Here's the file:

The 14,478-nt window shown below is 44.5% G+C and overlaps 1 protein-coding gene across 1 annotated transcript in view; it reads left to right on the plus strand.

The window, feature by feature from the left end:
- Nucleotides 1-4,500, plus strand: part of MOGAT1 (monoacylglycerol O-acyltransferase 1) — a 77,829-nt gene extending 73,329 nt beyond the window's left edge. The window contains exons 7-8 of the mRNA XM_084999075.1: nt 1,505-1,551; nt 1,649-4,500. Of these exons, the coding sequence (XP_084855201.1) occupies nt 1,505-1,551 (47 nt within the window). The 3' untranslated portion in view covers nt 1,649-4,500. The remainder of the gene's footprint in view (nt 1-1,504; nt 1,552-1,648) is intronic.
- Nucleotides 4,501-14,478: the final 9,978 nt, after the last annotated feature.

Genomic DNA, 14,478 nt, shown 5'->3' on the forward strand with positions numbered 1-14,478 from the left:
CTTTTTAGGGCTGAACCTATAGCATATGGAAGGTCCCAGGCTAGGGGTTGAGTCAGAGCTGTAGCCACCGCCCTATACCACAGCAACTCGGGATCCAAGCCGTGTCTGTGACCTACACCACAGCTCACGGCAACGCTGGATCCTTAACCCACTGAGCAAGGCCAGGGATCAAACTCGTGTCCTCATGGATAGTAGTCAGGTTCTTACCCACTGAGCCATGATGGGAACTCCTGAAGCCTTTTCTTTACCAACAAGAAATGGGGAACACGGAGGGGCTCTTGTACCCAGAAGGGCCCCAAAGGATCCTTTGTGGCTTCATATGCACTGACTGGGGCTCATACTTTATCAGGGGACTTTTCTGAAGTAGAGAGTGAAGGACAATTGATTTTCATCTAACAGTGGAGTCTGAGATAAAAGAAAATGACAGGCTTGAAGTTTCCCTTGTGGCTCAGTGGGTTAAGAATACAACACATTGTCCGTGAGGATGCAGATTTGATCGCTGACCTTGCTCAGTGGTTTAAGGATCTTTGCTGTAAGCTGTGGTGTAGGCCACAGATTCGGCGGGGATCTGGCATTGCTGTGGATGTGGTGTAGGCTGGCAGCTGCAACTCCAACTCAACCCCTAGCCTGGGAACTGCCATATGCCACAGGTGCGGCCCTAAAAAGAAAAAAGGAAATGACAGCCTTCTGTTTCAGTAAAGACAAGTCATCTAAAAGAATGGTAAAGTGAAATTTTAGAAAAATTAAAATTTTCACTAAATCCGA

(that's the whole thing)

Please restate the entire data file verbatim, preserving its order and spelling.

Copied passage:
The 14,478-nt window shown below is 44.5% G+C and overlaps 1 protein-coding gene across 1 annotated transcript in view; it reads left to right on the plus strand.

The window, feature by feature from the left end:
- Nucleotides 1-4,500, plus strand: part of MOGAT1 (monoacylglycerol O-acyltransferase 1) — a 77,829-nt gene extending 73,329 nt beyond the window's left edge. The window contains exons 7-8 of the mRNA XM_084999075.1: nt 1,505-1,551; nt 1,649-4,500. Of these exons, the coding sequence (XP_084855201.1) occupies nt 1,505-1,551 (47 nt within the window). The 3' untranslated portion in view covers nt 1,649-4,500. The remainder of the gene's footprint in view (nt 1-1,504; nt 1,552-1,648) is intronic.
- Nucleotides 4,501-14,478: the final 9,978 nt, after the last annotated feature.

Genomic DNA, 14,478 nt, shown 5'->3' on the forward strand with positions numbered 1-14,478 from the left:
CTTTTTAGGGCTGAACCTATAGCATATGGAAGGTCCCAGGCTAGGGGTTGAGTCAGAGCTGTAGCCACCGCCCTATACCACAGCAACTCGGGATCCAAGCCGTGTCTGTGACCTACACCACAGCTCACGGCAACGCTGGATCCTTAACCCACTGAGCAAGGCCAGGGATCAAACTCGTGTCCTCATGGATAGTAGTCAGGTTCTTACCCACTGAGCCATGATGGGAACTCCTGAAGCCTTTTCTTTACCAACAAGAAATGGGGAACACGGAGGGGCTCTTGTACCCAGAAGGGCCCCAAAGGATCCTTTGTGGCTTCATATGCACTGACTGGGGCTCATACTTTATCAGGGGACTTTTCTGAAGTAGAGAGTGAAGGACAATTGATTTTCATCTAACAGTGGAGTCTGAGATAAAAGAAAATGACAGGCTTGAAGTTTCCCTTGTGGCTCAGTGGGTTAAGAATACAACACATTGTCCGTGAGGATGCAGATTTGATCGCTGACCTTGCTCAGTGGTTTAAGGATCTTTGCTGTAAGCTGTGGTGTAGGCCACAGATTCGGCGGGGATCTGGCATTGCTGTGGATGTGGTGTAGGCTGGCAGCTGCAACTCCAACTCAACCCCTAGCCTGGGAACTGCCATATGCCACAGGTGCGGCCCTAAAAAGAAAAAAGGAAATGACAGCCTTCTGTTTCAGTAAAGACAAGTCATCTAAAAGAATGGTAAAGTGAAATTTTAGAAAAATTAAAATTTTCACTAAATCCGA